Florentine Andrea del Verrocchio (1435–88) was born Andrea di Michele di Francesco de' Cioni but is always known by his nickname, 'True Eye' (vero occhio). A favourite of the Medici, he was a key figure in the development of Renaissance art, the master of Leonardo da Vinci, Lorenzo di Credi and Perugino.
Little is known of his early life. His father was a brick maker who became a tax collector, and Verrochio who never married later supported his siblings and their children. He trained as a goldsmith but was also an exceptional sculptor who worked in bronze and spent his life trying to outdo Donatello. One of his earliest works in Florence is the David, commissioned by Piero de' Medici, father of Lorenzo il Magnifico (Verrocchio is said to have used his beautiful young student Leonardo as a model) in the Bargello. Here, at least Donatello's saucier version steals the limelight. But perhaps not for the Medici; Verrochio was chosen over Donatello to make Cosimo il Vecchio's funerary monument in San Lorenzo.
Verrocchio followed this with his statues of Christ and St Thomas in the niche of the Tribunale della Mercanzia on the facade of Orsanmichele. Verrochio was faced with the challenge of placing two figures where there was only really room for one, and created a masterpiece. The Medici also commissioned his Putto with a Dolphin fountain, originally for the Villa Careggi but moved by Cosimo I into the Palazzo Vecchio.
His greatest sculpture, however, is the bronze statue of the Condottiere Bartolomeo Colleoni in Venice (he completed the final clay model, but it cast after his death in 1488). It was Verrocchio's answer to Donatello's equestrian statue of Gattamelata in nearby Padua, completed in 1453. This time, Verrochio had the last word, in every sense.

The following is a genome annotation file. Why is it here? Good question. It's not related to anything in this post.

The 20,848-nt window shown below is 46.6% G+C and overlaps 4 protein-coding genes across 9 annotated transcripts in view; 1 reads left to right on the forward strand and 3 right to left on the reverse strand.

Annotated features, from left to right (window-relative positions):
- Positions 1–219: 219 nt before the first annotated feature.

Verrochio was also an accomplished painter (and a mystic alchemist in his spare time, or so they say), although most of his paintings are outside Florence, and most seem to have been completed by his followers. His chief work still in Florence, the Baptism of Christ in the Uffizi was completed by Leonardo da Vinci, who painted the background and the angel on the left. Also seek out his striking Santa Monica and Nuns in Santo Spirito.
To the modern eye, Verrocchio's best paintings are his portraits: his St Jerome in the Palazzo Pitti is beautiful drawn, austere and moving, and his superb charcoal Portrait of a Woman in the British Museum, dated to around 1475, is the ancestress of many of the Renaissance beauties who fill Florence's best-loved frames.
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